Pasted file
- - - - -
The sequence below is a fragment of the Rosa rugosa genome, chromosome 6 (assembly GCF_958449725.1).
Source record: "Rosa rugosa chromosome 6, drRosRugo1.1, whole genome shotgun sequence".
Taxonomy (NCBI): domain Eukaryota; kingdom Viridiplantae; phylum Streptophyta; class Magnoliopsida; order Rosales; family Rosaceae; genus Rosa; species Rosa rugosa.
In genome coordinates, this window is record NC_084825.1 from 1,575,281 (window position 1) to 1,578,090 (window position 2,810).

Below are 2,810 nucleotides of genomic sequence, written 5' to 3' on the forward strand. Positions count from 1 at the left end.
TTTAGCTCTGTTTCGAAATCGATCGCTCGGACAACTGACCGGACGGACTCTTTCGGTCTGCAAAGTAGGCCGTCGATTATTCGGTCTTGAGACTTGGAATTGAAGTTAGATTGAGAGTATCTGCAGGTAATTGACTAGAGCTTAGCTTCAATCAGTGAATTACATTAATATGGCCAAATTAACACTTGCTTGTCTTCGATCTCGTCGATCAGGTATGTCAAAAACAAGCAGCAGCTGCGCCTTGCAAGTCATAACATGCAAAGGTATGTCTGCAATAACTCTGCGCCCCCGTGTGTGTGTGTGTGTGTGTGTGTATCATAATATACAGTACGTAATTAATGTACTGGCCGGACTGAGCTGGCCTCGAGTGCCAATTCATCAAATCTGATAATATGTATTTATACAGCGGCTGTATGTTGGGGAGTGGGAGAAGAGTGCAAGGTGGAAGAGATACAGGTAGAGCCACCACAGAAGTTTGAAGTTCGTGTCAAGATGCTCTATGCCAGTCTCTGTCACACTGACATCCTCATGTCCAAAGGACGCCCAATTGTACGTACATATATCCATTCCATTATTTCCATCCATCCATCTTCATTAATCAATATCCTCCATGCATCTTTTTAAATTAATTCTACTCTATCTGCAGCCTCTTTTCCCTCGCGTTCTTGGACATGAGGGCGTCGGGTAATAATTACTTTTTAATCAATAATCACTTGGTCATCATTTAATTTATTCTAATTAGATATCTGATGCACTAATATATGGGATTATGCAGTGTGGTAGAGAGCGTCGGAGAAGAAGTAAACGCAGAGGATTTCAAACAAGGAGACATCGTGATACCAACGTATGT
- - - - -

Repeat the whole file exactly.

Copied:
The sequence below is a fragment of the Rosa rugosa genome, chromosome 6 (assembly GCF_958449725.1).
Source record: "Rosa rugosa chromosome 6, drRosRugo1.1, whole genome shotgun sequence".
Taxonomy (NCBI): domain Eukaryota; kingdom Viridiplantae; phylum Streptophyta; class Magnoliopsida; order Rosales; family Rosaceae; genus Rosa; species Rosa rugosa.
In genome coordinates, this window is record NC_084825.1 from 1,575,281 (window position 1) to 1,578,090 (window position 2,810).

Below are 2,810 nucleotides of genomic sequence, written 5' to 3' on the forward strand. Positions count from 1 at the left end.
TTTAGCTCTGTTTCGAAATCGATCGCTCGGACAACTGACCGGACGGACTCTTTCGGTCTGCAAAGTAGGCCGTCGATTATTCGGTCTTGAGACTTGGAATTGAAGTTAGATTGAGAGTATCTGCAGGTAATTGACTAGAGCTTAGCTTCAATCAGTGAATTACATTAATATGGCCAAATTAACACTTGCTTGTCTTCGATCTCGTCGATCAGGTATGTCAAAAACAAGCAGCAGCTGCGCCTTGCAAGTCATAACATGCAAAGGTATGTCTGCAATAACTCTGCGCCCCCGTGTGTGTGTGTGTGTGTGTGTGTATCATAATATACAGTACGTAATTAATGTACTGGCCGGACTGAGCTGGCCTCGAGTGCCAATTCATCAAATCTGATAATATGTATTTATACAGCGGCTGTATGTTGGGGAGTGGGAGAAGAGTGCAAGGTGGAAGAGATACAGGTAGAGCCACCACAGAAGTTTGAAGTTCGTGTCAAGATGCTCTATGCCAGTCTCTGTCACACTGACATCCTCATGTCCAAAGGACGCCCAATTGTACGTACATATATCCATTCCATTATTTCCATCCATCCATCTTCATTAATCAATATCCTCCATGCATCTTTTTAAATTAATTCTACTCTATCTGCAGCCTCTTTTCCCTCGCGTTCTTGGACATGAGGGCGTCGGGTAATAATTACTTTTTAATCAATAATCACTTGGTCATCATTTAATTTATTCTAATTAGATATCTGATGCACTAATATATGGGATTATGCAGTGTGGTAGAGAGCGTCGGAGAAGAAGTAAACGCAGAGGATTTCAAACAAGGAGACATCGTGATACCAACGTATGT